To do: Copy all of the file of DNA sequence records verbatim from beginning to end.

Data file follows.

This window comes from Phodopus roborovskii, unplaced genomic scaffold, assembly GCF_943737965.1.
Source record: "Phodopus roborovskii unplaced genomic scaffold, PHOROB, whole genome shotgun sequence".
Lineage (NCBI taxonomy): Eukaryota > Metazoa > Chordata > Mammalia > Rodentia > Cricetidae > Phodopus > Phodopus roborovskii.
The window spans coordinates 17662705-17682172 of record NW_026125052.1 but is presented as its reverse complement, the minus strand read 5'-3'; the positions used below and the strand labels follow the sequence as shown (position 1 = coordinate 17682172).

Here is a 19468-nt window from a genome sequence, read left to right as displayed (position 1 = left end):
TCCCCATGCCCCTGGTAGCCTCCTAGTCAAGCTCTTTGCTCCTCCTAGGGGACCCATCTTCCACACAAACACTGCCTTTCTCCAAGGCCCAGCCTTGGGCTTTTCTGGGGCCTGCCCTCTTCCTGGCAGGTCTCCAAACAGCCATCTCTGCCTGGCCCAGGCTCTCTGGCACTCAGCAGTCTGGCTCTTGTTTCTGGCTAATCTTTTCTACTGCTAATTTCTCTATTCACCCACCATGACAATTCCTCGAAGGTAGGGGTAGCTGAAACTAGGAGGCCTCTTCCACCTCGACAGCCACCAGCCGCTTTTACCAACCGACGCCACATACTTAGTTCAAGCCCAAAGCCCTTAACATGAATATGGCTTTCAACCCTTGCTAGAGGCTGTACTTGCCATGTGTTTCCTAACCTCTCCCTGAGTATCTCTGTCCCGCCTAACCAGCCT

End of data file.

This window comes from Phodopus roborovskii, unplaced genomic scaffold, assembly GCF_943737965.1.
Source record: "Phodopus roborovskii unplaced genomic scaffold, PHOROB, whole genome shotgun sequence".
Lineage (NCBI taxonomy): Eukaryota > Metazoa > Chordata > Mammalia > Rodentia > Cricetidae > Phodopus > Phodopus roborovskii.
The window spans coordinates 17662705-17682172 of record NW_026125052.1 but is presented as its reverse complement, the minus strand read 5'-3'; the positions used below and the strand labels follow the sequence as shown (position 1 = coordinate 17682172).

Here is a 19468-nt window from a genome sequence, read left to right as displayed (position 1 = left end):
TCCCCATGCCCCTGGTAGCCTCCTAGTCAAGCTCTTTGCTCCTCCTAGGGGACCCATCTTCCACACAAACACTGCCTTTCTCCAAGGCCCAGCCTTGGGCTTTTCTGGGGCCTGCCCTCTTCCTGGCAGGTCTCCAAACAGCCATCTCTGCCTGGCCCAGGCTCTCTGGCACTCAGCAGTCTGGCTCTTGTTTCTGGCTAATCTTTTCTACTGCTAATTTCTCTATTCACCCACCATGACAATTCCTCGAAGGTAGGGGTAGCTGAAACTAGGAGGCCTCTTCCACCTCGACAGCCACCAGCCGCTTTTACCAACCGACGCCACATACTTAGTTCAAGCCCAAAGCCCTTAACATGAATATGGCTTTCAACCCTTGCTAGAGGCTGTACTTGCCATGTGTTTCCTAACCTCTCCCTGAGTATCTCTGTCCCGCCTAACCAGCCT